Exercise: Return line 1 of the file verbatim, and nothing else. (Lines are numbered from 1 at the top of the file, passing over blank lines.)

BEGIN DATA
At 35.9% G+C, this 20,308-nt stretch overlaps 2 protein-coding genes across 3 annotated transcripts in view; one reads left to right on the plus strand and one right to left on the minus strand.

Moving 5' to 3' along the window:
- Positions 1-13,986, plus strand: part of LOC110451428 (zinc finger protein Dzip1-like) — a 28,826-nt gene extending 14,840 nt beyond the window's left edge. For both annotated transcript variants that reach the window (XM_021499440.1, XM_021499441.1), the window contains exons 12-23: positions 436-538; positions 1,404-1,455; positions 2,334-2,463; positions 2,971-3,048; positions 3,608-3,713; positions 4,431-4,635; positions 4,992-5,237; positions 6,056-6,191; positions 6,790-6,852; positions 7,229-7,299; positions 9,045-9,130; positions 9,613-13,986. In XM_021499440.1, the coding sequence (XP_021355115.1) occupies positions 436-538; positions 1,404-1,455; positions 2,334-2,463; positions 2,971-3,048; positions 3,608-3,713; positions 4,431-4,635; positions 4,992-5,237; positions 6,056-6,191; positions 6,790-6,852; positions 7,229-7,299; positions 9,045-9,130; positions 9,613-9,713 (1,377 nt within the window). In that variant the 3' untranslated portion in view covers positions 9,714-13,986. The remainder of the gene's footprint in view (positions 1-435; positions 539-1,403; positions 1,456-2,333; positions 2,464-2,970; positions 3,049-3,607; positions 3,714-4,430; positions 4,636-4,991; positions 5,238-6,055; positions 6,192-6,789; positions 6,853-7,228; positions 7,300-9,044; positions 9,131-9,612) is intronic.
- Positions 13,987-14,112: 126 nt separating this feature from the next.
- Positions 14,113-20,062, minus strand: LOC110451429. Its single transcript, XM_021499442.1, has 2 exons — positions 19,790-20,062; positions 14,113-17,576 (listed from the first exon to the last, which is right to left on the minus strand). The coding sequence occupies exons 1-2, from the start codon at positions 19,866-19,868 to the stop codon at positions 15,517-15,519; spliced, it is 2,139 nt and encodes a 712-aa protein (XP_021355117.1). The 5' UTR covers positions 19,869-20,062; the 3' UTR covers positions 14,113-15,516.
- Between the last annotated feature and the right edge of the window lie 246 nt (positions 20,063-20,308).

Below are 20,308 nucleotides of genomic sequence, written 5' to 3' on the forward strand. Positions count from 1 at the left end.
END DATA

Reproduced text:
At 35.9% G+C, this 20,308-nt stretch overlaps 2 protein-coding genes across 3 annotated transcripts in view; one reads left to right on the plus strand and one right to left on the minus strand.